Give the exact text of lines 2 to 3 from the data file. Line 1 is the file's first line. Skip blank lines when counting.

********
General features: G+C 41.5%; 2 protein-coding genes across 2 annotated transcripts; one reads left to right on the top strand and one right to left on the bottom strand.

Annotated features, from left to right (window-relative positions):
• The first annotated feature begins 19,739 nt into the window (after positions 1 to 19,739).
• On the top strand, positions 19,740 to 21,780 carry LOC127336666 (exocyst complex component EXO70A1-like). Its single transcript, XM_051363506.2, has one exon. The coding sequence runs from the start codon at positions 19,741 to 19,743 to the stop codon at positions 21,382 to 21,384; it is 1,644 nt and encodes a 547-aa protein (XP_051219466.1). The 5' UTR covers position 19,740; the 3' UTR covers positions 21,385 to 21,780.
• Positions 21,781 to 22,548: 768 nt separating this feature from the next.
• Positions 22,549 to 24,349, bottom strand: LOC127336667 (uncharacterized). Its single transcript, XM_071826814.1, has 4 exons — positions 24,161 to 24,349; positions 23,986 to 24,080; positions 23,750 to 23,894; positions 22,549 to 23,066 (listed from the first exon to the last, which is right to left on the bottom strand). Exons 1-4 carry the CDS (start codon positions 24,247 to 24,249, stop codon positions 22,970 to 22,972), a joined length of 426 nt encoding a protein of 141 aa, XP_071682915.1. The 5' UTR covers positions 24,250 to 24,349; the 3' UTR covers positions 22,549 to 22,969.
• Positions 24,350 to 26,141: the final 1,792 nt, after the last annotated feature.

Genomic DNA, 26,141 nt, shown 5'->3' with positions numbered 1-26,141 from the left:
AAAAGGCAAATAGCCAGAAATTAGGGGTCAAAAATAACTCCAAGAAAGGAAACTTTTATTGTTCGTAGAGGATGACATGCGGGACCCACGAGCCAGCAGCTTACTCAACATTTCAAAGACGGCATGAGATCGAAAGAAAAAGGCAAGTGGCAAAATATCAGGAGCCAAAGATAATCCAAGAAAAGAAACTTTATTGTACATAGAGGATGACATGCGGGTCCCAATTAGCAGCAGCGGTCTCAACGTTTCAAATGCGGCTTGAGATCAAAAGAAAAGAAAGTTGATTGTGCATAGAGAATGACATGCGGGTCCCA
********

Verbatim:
Annotated features, from left to right (window-relative positions):
• The first annotated feature begins 19,739 nt into the window (after positions 1 to 19,739).